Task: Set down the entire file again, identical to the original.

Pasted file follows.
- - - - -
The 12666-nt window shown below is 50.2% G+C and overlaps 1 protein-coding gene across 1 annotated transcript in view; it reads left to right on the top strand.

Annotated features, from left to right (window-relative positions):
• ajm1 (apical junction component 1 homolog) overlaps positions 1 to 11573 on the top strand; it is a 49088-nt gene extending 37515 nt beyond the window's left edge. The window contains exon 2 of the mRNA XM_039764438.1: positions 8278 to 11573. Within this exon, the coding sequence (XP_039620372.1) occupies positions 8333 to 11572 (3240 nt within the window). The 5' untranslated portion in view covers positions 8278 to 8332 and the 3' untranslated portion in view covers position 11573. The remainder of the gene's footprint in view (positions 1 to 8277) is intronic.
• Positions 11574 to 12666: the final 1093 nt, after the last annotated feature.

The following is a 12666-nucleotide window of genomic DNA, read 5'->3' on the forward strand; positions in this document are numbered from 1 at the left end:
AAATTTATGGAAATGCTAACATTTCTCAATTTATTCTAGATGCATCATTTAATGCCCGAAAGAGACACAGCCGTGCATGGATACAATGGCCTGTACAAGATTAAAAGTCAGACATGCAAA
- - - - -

The 12666-nt window shown below is 50.2% G+C and overlaps 1 protein-coding gene across 1 annotated transcript in view; it reads left to right on the top strand.

Annotated features, from left to right (window-relative positions):
• ajm1 (apical junction component 1 homolog) overlaps positions 1 to 11573 on the top strand; it is a 49088-nt gene extending 37515 nt beyond the window's left edge. The window contains exon 2 of the mRNA XM_039764438.1: positions 8278 to 11573. Within this exon, the coding sequence (XP_039620372.1) occupies positions 8333 to 11572 (3240 nt within the window). The 5' untranslated portion in view covers positions 8278 to 8332 and the 3' untranslated portion in view covers position 11573. The remainder of the gene's footprint in view (positions 1 to 8277) is intronic.
• Positions 11574 to 12666: the final 1093 nt, after the last annotated feature.

The following is a 12666-nucleotide window of genomic DNA, read 5'->3' on the forward strand; positions in this document are numbered from 1 at the left end:
AAATTTATGGAAATGCTAACATTTCTCAATTTATTCTAGATGCATCATTTAATGCCCGAAAGAGACACAGCCGTGCATGGATACAATGGCCTGTACAAGATTAAAAGTCAGACATGCAAA